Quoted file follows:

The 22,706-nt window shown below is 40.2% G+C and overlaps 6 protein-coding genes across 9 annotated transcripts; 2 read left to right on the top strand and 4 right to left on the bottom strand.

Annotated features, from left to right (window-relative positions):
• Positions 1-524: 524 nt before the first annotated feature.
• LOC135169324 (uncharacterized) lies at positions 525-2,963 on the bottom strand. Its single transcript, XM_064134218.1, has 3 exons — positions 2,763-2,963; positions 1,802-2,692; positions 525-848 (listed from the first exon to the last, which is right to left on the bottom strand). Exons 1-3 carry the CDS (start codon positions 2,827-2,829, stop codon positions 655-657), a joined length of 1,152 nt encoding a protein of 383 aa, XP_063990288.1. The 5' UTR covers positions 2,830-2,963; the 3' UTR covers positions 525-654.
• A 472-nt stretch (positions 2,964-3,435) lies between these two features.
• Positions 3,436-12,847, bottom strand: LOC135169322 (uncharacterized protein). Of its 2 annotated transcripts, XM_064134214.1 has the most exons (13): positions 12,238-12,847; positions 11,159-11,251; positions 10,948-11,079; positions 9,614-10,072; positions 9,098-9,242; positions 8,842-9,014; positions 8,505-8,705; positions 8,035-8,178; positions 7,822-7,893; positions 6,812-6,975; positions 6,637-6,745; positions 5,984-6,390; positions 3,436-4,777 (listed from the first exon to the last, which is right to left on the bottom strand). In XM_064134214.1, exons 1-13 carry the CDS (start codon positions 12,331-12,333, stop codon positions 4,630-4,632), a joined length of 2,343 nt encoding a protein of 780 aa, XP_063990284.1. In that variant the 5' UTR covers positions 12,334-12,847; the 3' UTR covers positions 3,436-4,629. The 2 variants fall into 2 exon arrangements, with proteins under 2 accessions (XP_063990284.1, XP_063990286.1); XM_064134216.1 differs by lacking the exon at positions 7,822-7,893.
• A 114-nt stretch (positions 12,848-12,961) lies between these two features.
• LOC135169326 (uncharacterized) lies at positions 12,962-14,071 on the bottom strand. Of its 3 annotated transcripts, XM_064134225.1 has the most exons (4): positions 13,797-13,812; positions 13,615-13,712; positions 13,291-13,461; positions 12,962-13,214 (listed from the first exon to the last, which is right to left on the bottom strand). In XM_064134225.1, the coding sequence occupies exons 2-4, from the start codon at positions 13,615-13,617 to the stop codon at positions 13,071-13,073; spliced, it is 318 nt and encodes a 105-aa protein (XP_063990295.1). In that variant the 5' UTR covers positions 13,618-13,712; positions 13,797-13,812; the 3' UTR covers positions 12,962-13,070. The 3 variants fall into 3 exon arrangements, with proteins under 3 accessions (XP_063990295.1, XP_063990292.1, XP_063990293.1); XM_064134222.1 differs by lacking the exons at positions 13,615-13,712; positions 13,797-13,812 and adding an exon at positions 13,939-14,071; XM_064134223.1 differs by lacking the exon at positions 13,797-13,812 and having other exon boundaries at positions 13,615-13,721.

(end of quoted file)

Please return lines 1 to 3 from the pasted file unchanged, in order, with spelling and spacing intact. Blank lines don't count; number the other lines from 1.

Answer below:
The 22,706-nt window shown below is 40.2% G+C and overlaps 6 protein-coding genes across 9 annotated transcripts; 2 read left to right on the top strand and 4 right to left on the bottom strand.

Annotated features, from left to right (window-relative positions):
• Positions 1-524: 524 nt before the first annotated feature.